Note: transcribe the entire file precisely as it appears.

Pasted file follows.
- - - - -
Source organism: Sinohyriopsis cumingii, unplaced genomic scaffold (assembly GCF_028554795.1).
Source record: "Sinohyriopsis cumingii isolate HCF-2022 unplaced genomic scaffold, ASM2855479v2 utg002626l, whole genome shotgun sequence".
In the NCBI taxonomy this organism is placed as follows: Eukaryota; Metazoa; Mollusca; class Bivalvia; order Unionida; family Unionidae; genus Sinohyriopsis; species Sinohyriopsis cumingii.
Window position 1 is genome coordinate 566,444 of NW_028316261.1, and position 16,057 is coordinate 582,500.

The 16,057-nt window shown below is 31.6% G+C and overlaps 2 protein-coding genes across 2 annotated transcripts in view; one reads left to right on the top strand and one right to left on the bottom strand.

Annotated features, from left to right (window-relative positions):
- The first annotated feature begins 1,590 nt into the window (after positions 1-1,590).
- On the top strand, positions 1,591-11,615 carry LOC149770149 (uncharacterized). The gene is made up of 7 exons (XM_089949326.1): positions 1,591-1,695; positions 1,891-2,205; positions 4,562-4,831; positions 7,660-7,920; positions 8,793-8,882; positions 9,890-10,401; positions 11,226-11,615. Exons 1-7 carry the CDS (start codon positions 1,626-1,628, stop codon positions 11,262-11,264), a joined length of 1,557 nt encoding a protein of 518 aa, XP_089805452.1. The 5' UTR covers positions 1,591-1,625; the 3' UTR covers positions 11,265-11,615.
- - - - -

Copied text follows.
Source organism: Sinohyriopsis cumingii, unplaced genomic scaffold (assembly GCF_028554795.1).
Source record: "Sinohyriopsis cumingii isolate HCF-2022 unplaced genomic scaffold, ASM2855479v2 utg002626l, whole genome shotgun sequence".
In the NCBI taxonomy this organism is placed as follows: Eukaryota; Metazoa; Mollusca; class Bivalvia; order Unionida; family Unionidae; genus Sinohyriopsis; species Sinohyriopsis cumingii.
Window position 1 is genome coordinate 566,444 of NW_028316261.1, and position 16,057 is coordinate 582,500.

The 16,057-nt window shown below is 31.6% G+C and overlaps 2 protein-coding genes across 2 annotated transcripts in view; one reads left to right on the top strand and one right to left on the bottom strand.

Annotated features, from left to right (window-relative positions):
- The first annotated feature begins 1,590 nt into the window (after positions 1-1,590).
- On the top strand, positions 1,591-11,615 carry LOC149770149 (uncharacterized). The gene is made up of 7 exons (XM_089949326.1): positions 1,591-1,695; positions 1,891-2,205; positions 4,562-4,831; positions 7,660-7,920; positions 8,793-8,882; positions 9,890-10,401; positions 11,226-11,615. Exons 1-7 carry the CDS (start codon positions 1,626-1,628, stop codon positions 11,262-11,264), a joined length of 1,557 nt encoding a protein of 518 aa, XP_089805452.1. The 5' UTR covers positions 1,591-1,625; the 3' UTR covers positions 11,265-11,615.